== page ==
Business Quiz Prelims NSIT Quiz Fest 16 March 2013
Q1.• David Goldberg is currently the CEO of SurveyMonkey. He was the GM of Music at Yahoo! before becoming an entrepreneur-in- residence at Benchmark Capital. In August 2001, Prior to founding LAUNCH, Mr. Goldberg was Director of Marketing Strategy and New Business Development at Capitol Records in Los Angeles, California and before Capitol, Mr. Goldberg worked as a management consultant at Bain & Co.• Who is his more famous wife?
Q2*.• Who was the man behind the ‘Irresistibubble’ ad campaign for the Nestle Aero chocolate?
• Salman Rushdie. He wrote Midnight’s Children while working at Ogilvy.
Q3. ID.• In a 2011 TechCrunch analysis of X, writer Rakesh Agrawal likened its business model to loansharking.• “X is essentially holding a portfolio of loans backed by the receivables of small businesses," he wrote. "If a business goes under, consumers will come back to X for their money back. Unless X is actually doing credit assessments on businesses that it chooses to feature, this is a big risk for X."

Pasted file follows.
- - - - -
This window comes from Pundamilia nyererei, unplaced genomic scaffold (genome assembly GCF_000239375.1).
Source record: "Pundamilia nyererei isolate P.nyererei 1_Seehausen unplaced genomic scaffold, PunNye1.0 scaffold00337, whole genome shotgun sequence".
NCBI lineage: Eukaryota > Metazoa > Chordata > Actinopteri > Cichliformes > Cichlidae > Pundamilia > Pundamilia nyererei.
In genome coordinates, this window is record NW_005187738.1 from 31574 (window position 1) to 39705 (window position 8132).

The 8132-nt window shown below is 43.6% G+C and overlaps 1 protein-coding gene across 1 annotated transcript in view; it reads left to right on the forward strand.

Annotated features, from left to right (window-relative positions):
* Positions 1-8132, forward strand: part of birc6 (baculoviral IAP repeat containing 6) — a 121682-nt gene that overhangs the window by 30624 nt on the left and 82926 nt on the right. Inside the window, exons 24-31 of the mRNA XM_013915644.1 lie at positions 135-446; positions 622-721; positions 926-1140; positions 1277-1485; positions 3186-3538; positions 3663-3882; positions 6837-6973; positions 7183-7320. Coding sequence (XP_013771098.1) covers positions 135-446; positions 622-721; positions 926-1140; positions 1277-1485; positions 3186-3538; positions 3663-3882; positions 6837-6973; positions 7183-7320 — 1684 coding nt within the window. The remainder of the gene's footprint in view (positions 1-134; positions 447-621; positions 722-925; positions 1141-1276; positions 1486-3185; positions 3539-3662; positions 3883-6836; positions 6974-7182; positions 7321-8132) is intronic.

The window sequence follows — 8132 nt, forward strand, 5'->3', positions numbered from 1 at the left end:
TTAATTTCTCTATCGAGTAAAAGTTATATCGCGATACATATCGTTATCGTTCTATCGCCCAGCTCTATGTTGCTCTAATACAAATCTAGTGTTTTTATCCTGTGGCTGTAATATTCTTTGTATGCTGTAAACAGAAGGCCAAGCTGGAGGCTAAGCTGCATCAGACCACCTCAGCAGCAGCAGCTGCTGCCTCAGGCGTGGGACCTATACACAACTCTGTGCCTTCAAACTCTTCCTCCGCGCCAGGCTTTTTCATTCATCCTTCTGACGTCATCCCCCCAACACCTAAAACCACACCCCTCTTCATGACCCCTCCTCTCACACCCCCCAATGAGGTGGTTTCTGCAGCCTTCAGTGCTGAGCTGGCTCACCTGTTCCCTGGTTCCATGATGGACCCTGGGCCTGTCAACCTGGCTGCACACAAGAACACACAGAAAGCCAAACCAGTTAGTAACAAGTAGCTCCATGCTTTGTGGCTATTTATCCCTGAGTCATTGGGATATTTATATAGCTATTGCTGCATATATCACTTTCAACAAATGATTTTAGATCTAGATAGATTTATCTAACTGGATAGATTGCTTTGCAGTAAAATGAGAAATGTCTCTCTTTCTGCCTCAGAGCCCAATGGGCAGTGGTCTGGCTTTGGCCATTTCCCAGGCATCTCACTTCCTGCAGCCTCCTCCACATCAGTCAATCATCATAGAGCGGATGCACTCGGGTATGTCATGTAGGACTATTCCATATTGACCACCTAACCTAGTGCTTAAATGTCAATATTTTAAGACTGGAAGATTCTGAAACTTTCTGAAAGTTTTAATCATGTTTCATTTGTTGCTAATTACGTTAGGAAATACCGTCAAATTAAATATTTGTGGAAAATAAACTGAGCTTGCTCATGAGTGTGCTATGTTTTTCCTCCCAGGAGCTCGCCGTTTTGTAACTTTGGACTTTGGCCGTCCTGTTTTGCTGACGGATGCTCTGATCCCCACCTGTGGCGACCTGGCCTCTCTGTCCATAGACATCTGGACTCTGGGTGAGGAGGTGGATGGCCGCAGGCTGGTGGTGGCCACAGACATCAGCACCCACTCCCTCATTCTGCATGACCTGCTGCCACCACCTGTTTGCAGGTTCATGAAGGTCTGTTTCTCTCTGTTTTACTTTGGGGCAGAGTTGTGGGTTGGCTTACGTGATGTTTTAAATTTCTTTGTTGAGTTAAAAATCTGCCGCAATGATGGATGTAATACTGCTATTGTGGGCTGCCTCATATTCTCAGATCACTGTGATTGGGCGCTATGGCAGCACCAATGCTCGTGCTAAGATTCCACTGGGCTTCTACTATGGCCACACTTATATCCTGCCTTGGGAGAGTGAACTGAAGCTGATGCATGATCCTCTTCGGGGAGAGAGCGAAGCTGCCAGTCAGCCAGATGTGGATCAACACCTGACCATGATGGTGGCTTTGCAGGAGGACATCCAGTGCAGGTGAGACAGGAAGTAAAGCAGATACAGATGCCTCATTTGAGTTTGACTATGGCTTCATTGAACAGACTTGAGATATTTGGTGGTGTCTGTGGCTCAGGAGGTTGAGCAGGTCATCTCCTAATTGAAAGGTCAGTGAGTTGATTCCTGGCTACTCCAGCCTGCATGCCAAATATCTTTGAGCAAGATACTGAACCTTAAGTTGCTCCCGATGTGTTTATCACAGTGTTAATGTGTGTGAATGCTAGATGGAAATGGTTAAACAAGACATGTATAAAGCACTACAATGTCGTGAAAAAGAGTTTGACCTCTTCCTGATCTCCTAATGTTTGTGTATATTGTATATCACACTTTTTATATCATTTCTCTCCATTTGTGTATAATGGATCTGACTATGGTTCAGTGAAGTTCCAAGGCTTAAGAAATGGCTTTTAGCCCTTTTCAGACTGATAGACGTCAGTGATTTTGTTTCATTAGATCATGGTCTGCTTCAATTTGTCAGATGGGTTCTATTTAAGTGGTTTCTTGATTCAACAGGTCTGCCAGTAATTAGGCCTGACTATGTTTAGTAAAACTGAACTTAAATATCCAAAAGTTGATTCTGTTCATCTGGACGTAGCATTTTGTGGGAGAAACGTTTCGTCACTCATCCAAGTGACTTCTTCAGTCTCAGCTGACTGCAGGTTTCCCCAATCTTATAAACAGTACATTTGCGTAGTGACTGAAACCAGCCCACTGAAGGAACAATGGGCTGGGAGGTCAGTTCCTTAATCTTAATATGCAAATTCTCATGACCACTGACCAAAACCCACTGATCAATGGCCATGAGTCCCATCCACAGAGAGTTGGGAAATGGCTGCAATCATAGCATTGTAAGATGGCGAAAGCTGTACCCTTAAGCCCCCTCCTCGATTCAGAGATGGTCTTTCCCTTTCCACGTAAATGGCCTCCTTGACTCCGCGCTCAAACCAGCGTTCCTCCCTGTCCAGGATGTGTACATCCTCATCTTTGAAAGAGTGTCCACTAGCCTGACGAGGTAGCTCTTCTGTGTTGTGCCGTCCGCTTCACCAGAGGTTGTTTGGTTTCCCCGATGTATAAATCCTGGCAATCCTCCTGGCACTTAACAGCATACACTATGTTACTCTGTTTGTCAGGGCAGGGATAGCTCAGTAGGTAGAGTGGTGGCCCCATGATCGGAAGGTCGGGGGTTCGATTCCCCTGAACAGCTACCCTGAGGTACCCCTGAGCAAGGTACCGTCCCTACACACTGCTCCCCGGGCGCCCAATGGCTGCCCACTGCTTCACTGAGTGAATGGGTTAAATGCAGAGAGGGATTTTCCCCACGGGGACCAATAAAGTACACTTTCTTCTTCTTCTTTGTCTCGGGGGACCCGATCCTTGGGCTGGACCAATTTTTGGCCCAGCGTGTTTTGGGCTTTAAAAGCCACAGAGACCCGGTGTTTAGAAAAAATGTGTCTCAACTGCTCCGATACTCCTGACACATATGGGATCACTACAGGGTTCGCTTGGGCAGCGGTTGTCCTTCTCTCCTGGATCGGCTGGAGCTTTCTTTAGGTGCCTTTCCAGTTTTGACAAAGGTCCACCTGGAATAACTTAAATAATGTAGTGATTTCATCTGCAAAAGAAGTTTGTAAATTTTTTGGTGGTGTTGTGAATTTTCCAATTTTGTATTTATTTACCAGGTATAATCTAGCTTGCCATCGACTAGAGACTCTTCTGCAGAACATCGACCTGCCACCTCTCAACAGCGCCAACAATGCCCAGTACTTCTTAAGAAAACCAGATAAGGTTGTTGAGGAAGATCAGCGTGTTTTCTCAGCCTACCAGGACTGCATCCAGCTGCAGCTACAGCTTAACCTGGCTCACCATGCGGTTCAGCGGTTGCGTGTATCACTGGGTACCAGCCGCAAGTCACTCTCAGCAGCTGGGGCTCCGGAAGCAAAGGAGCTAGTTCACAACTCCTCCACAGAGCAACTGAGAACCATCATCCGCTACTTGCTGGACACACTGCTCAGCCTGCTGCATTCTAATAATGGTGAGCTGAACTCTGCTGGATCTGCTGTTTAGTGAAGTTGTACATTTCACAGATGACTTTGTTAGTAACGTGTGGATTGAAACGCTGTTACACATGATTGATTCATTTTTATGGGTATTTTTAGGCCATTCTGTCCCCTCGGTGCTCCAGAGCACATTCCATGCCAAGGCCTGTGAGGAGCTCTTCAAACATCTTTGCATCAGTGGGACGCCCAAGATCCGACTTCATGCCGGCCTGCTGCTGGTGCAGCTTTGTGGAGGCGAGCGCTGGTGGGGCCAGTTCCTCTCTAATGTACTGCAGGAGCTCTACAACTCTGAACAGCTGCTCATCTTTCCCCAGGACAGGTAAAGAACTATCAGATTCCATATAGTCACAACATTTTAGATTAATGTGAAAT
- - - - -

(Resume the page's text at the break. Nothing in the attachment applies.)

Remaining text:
Q4.• This legendary 74-year-old was nicknamed the “Napoleon of Wall Street”.• Among his varied business interests was the International Mercantile Marine, the shipping combine that controlled Britain’s White Star Line, owner of the Titanic. He attended the ship’s launching in 1911 and had a personal suite on board with his own private promenade deck and a bath equipped with specially designed cigar holders. He was reportedly booked on the maiden voyage but instead remained at the French resort of Aix to enjoy his morning massages and sulfur baths.• “Monetary losses amount to nothing in life,” he told a visiting New York Times reporter days after the sinking. “It is the loss of life that counts. It is that frightful death.”• Who ?